Twitter announced on Thursday that it is going public in a format that was perfectly apt for the microblogging service: it sent out a tweet to its close to 24 million followers around 5 p.m. ET announcing the most hotly anticipated initial public offering since Facebook's IPO.
We’ve confidentially submitted an S-1 to the SEC for a planned IPO. This Tweet does not constitute an offer of any securities for sale.— Twitter (@twitter) September 12, 2013
"We've confidentially submitted an S-1 to the SEC for a planned IPO," the tweet said. "This tweet does not constitute an offer of any securities for sale."
An S-1 form is a financial document that U.S. companies file with the Securities and Exchange Commission in New York as part of the formal IPO process.
Under legislation passed last year called the Jumpstart Our Business Startups, or JOBS Act, U.S. companies with revenue of less than $1 billion US a year can file a secret IPO and need not make the filing public until 21 days before what is known as the "road show" portion of the IPO process, which the company uses to drum up interest in its stock among investors and fund managers.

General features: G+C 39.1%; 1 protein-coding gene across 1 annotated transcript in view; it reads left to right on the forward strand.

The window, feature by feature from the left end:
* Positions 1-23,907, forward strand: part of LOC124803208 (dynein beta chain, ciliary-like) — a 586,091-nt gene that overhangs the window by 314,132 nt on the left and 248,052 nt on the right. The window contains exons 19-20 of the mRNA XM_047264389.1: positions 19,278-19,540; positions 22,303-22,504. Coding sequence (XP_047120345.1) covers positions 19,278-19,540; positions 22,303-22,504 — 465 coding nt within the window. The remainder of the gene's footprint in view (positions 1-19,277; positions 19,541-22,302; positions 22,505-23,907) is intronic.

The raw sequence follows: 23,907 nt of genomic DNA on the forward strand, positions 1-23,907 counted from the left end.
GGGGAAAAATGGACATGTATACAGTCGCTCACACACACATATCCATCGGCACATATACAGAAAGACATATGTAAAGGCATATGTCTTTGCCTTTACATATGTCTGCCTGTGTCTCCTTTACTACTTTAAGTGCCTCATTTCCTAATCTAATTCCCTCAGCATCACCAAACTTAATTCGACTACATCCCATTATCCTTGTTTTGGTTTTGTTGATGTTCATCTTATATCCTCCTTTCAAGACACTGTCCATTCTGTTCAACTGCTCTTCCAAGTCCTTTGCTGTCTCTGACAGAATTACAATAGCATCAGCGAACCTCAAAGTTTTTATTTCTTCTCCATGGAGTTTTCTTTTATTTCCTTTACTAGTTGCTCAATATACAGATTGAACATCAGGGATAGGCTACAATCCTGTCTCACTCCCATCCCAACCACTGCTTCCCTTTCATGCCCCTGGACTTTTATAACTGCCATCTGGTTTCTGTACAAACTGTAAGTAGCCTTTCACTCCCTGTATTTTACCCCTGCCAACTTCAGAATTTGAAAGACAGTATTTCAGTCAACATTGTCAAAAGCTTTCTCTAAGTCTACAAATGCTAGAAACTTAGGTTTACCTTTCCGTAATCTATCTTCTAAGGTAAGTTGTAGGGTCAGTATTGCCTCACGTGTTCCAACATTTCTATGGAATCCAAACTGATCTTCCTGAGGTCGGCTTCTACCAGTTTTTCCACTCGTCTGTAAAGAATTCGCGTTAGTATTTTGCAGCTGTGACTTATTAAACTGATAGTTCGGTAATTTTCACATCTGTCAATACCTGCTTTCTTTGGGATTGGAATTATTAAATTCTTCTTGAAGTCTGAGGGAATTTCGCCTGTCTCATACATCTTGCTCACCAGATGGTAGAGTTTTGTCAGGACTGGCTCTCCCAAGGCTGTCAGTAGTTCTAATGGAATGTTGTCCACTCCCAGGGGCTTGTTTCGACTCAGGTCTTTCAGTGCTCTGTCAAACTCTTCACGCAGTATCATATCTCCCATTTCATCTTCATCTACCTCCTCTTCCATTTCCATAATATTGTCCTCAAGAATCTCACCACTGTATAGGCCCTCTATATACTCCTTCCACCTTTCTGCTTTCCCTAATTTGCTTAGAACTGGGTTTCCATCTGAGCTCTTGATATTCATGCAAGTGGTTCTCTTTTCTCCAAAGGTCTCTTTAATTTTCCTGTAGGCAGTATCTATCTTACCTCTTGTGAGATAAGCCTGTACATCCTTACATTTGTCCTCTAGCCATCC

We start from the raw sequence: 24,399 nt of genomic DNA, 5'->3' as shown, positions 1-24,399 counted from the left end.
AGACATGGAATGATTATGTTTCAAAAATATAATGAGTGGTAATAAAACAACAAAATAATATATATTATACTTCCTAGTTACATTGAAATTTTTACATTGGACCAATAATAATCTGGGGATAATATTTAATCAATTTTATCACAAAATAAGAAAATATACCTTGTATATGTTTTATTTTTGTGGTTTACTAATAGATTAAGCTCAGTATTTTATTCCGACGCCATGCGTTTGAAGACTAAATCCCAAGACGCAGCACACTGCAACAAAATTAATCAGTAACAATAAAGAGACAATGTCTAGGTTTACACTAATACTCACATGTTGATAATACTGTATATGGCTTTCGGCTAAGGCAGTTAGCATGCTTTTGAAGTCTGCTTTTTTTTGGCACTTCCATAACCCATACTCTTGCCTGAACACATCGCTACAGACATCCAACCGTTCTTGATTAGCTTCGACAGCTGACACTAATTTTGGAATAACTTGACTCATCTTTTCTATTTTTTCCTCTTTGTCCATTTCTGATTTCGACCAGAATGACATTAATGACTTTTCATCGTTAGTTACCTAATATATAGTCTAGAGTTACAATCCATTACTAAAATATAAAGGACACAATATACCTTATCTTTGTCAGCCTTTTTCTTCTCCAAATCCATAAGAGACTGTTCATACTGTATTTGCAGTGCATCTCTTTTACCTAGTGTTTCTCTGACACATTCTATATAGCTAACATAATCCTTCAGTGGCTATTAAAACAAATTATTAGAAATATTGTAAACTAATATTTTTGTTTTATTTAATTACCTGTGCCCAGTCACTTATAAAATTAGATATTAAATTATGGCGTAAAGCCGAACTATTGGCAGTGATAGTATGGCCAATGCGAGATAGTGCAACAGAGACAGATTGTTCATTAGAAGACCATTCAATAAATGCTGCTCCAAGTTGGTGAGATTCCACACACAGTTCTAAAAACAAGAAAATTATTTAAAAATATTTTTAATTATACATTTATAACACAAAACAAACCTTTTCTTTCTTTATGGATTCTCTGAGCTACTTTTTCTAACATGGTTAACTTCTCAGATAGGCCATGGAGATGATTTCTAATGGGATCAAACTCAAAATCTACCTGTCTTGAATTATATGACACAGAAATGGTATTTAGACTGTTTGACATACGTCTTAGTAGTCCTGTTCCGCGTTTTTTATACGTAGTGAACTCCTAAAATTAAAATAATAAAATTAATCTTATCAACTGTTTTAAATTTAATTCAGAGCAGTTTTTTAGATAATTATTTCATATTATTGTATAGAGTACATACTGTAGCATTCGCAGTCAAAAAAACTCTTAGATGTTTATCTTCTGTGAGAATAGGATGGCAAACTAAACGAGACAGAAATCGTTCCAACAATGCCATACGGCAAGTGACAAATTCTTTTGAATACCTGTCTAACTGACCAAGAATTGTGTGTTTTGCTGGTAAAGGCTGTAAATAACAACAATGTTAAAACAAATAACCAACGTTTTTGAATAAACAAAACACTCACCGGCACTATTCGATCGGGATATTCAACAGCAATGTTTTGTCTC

Facebook a cautionary example
Analysts who had been watching the San Francisco-based company ramp up its efforts to boost advertising revenue had been expecting the IPO to be filed some time in October or November.
Founded in 2006 and named after a sound tiny birds make, Twitter has since grown into a communications medium of remarkable cultural significance despite its relatively small size. In seven years, Twitter has grown from a few thousand users to more than 200 million. Its users include heads of state, celebrities, activists, journalists and ordinary folks of all ages.
—The Associated Press
They will be closely watching Twitter to see if it avoids the pitfalls that plagued Facebook's bungled IPO in May 2012, which many saw as ill-timed. Facebook initially priced its stock at $38 a share but saw its share price plunge after computer glitches on the Nasdaq delayed trading. Its stock price only recovered its value this past July when it traded above $38 for the first time since the IPO.
Most of Twitter's revenue comes from advertising. Research firm eMarketer estimates that Twitter will generate $582.8 million in worldwide ad revenue this year, up from $288.3 million in 2012.
By comparison, Facebook had ad revenue of $1.6 billion in the April-June quarter of this year. By 2015, Twitter's annual ad revenue is expected to hit $1.33 billion.
Now, back to work. pic.twitter.com/e4lK8e7pY9— Twitter (@twitter) September 12, 2013